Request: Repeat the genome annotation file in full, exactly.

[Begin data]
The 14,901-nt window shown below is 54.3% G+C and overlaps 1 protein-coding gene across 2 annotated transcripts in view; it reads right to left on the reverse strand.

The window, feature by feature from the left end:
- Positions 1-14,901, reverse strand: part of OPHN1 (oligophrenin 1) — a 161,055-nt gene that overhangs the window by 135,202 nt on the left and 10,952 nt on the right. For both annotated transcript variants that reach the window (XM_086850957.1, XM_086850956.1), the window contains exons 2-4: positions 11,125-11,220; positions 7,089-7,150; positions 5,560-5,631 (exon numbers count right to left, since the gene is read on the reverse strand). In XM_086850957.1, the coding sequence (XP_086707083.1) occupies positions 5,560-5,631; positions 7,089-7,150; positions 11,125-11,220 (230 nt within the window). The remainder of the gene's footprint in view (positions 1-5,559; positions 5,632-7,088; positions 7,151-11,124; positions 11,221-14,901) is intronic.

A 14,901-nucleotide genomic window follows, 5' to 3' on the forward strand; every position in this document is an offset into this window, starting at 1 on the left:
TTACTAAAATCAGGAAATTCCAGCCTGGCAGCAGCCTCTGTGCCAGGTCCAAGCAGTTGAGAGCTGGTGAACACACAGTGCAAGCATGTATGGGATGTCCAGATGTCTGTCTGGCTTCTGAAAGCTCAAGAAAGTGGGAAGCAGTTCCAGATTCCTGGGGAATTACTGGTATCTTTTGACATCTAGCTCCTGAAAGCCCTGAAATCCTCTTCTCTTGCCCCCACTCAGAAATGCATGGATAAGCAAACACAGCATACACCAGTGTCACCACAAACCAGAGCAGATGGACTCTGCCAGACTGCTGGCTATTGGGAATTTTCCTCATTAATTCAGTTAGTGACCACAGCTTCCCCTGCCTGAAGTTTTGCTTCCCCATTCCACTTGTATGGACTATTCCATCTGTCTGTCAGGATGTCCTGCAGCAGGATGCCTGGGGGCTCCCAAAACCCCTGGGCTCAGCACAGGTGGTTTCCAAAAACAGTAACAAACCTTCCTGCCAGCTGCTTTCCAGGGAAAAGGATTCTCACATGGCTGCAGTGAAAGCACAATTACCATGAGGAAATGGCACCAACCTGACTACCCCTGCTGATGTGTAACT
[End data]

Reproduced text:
The 14,901-nt window shown below is 54.3% G+C and overlaps 1 protein-coding gene across 2 annotated transcripts in view; it reads right to left on the reverse strand.

The window, feature by feature from the left end:
- Positions 1-14,901, reverse strand: part of OPHN1 (oligophrenin 1) — a 161,055-nt gene that overhangs the window by 135,202 nt on the left and 10,952 nt on the right. For both annotated transcript variants that reach the window (XM_086850957.1, XM_086850956.1), the window contains exons 2-4: positions 11,125-11,220; positions 7,089-7,150; positions 5,560-5,631 (exon numbers count right to left, since the gene is read on the reverse strand). In XM_086850957.1, the coding sequence (XP_086707083.1) occupies positions 5,560-5,631; positions 7,089-7,150; positions 11,125-11,220 (230 nt within the window). The remainder of the gene's footprint in view (positions 1-5,559; positions 5,632-7,088; positions 7,151-11,124; positions 11,221-14,901) is intronic.

A 14,901-nucleotide genomic window follows, 5' to 3' on the forward strand; every position in this document is an offset into this window, starting at 1 on the left:
TTACTAAAATCAGGAAATTCCAGCCTGGCAGCAGCCTCTGTGCCAGGTCCAAGCAGTTGAGAGCTGGTGAACACACAGTGCAAGCATGTATGGGATGTCCAGATGTCTGTCTGGCTTCTGAAAGCTCAAGAAAGTGGGAAGCAGTTCCAGATTCCTGGGGAATTACTGGTATCTTTTGACATCTAGCTCCTGAAAGCCCTGAAATCCTCTTCTCTTGCCCCCACTCAGAAATGCATGGATAAGCAAACACAGCATACACCAGTGTCACCACAAACCAGAGCAGATGGACTCTGCCAGACTGCTGGCTATTGGGAATTTTCCTCATTAATTCAGTTAGTGACCACAGCTTCCCCTGCCTGAAGTTTTGCTTCCCCATTCCACTTGTATGGACTATTCCATCTGTCTGTCAGGATGTCCTGCAGCAGGATGCCTGGGGGCTCCCAAAACCCCTGGGCTCAGCACAGGTGGTTTCCAAAAACAGTAACAAACCTTCCTGCCAGCTGCTTTCCAGGGAAAAGGATTCTCACATGGCTGCAGTGAAAGCACAATTACCATGAGGAAATGGCACCAACCTGACTACCCCTGCTGATGTGTAACT